Theological reflections© 2005 Dr. Barbara Thiering (May, 2005)
For the past two centuries the progress of a scientific culture has made it very difficult for an educated person to believe such propositions, dependent as they are on a supernaturalistic world-view. Questioning people prefer to call themselves atheists. An intermediate view held by liberal theologians treats doctrines such as the resurrection as symbolic, and even the existence of God is understood as symbolic of something infinitely beyond ourselves. Yet there still has seemed to be something there that had to be assented to in the form of words and language.
The thinking I have come to after much of a lifetime in theological circles is that belief is a very different thing from faith. I have rejected traditional Christian beliefs, but have experienced no weakening of faith. Faith has no content, there are no words for it. It is a state of mind, a buoyancy of spirit, a music that plays without language. From the internal well of faith comes personal balance, the energy to oppose what is destructive to oneself and others, the tenacity to keep going when everything seems to be against you.
Because faith is a product of the human capacity for survival, an understanding of it is found within all the great religions. It is nourished in the mystical traditions of Christianity. Judaism refuses to objectify God as an existent being known by a name or images. Buddhism has developed the discipline of a purely spiritual awareness further than other religions.
In what has been shown here of the setting in which the gospels were written, it may be seen that at first the intention was simply art. A new drama for religious theatre was ready, replacing the Exodus drama that had comforted many Jews feeling like exiles. Now a more universal drama had offered itself, that of an intensity of human suffering followed by delivery into a redeemed human life. A regular performance of the Passion would teach that hope should never be given up, and that human life has a value that surpasses even physical death.
The Church continued to understand it as theatre, and does so to the present day. Other human stages - birth, marriage, death - are given their own rites of passage, expressing the interpretation that each stage is more than just a physical event, but can be seen with the eyes of faith as endorsing the unique value of human life. But as the Church's membership extended to people who found it difficult, as children do, to distinguish between story and reality, the story in the drama was taken literally. It was made to support a belief in literal miracles that had not been challenged by an education in critical reasoning. Now, with the educational process reaching to every part of the globe, the literal story is no longer respected, and with it the drama is losing its effect.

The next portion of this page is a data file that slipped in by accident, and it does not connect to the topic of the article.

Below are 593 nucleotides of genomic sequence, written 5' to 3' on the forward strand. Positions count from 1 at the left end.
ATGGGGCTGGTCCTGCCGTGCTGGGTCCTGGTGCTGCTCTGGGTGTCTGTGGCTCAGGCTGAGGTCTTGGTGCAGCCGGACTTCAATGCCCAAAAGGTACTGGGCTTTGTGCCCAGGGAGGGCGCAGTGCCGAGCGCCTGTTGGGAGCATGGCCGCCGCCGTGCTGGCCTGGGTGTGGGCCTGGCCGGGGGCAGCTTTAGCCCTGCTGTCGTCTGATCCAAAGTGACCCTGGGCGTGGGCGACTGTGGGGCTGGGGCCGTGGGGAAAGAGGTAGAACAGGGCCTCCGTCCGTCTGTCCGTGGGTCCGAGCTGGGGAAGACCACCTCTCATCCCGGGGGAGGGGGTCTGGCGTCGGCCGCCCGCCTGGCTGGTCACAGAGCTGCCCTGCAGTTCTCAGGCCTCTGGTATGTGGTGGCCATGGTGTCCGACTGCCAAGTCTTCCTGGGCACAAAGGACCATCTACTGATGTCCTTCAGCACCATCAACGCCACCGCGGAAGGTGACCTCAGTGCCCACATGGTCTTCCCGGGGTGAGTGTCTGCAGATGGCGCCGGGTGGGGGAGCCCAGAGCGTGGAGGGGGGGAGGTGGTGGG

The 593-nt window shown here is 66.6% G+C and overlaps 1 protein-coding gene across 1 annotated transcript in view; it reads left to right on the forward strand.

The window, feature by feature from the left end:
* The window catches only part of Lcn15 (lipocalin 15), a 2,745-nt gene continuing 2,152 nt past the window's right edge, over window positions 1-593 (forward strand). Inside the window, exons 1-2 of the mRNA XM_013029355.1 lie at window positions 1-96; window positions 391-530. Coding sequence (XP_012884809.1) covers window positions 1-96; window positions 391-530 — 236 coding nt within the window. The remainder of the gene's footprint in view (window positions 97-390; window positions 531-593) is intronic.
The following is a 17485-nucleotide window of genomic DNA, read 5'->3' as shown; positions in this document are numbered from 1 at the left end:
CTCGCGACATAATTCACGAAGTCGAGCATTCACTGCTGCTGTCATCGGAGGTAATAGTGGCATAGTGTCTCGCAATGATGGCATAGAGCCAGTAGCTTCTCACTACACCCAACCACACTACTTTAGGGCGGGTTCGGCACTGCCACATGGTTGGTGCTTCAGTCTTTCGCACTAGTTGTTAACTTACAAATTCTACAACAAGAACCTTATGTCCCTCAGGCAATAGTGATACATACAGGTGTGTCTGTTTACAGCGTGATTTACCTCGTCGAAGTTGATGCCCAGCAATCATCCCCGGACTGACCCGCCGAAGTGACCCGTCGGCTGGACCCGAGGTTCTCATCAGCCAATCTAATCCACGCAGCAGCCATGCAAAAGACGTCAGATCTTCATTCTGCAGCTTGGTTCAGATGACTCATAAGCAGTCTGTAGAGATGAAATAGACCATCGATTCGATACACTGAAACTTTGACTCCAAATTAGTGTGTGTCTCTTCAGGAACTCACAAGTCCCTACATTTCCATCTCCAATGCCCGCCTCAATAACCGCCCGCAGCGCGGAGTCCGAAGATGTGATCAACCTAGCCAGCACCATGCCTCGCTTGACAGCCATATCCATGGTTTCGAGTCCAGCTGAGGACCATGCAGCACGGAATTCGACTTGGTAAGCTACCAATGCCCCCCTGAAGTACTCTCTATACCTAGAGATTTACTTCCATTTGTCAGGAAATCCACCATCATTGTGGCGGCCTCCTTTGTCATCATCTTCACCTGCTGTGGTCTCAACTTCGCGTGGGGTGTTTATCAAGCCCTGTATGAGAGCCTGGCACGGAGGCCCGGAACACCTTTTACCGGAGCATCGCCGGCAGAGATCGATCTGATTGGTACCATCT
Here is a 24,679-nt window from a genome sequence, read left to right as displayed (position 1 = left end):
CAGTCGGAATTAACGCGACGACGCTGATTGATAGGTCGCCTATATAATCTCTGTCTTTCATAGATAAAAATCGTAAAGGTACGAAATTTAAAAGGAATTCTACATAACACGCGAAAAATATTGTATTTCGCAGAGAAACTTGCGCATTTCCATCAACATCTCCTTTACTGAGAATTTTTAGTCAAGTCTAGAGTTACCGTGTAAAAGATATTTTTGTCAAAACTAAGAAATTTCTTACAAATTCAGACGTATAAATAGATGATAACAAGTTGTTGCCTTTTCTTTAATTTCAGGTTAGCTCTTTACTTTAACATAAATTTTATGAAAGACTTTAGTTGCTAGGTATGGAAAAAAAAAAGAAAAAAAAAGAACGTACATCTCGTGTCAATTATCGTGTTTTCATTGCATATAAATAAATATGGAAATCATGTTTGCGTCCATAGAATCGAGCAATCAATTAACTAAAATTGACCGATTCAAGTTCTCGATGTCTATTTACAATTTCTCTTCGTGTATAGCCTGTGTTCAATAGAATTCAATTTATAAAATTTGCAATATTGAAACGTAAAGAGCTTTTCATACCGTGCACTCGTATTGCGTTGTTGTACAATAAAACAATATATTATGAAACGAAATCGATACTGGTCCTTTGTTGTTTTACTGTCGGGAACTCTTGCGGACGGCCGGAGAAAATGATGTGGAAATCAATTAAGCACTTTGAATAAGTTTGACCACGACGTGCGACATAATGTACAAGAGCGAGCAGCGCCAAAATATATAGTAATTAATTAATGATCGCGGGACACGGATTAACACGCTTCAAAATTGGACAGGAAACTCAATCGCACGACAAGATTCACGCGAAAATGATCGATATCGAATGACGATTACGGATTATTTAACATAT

The need for a transcendent dimension of human life will continue while we are constituted as we are. Religion will always survive, in the sense of the need for faith - a sense of the presence of that which language calls "God". When great cultural changes occur, such as we are going through at present with the process of globalisation, the symbols of social religion will change. The culture itself will supply the symbols, not any imposition from above. Worthwhile religious experience will not be when conclusions are formed and labels such as "atheist" are adopted, but during the process of struggle to break down the idols of past formulations. Jesus called the Christ was a human who engaged fully in such a struggle, and in these days Christians following him are doing the same, in their own setting.
Whether a word such as "Christian" will be widely used is a matter for doubt, and the names for other traditional religions also may be limited in their use. But those who understand the meaning of faith will not be troubled, and from their own strength will continue to illustrate the dimension of divinity in our lives.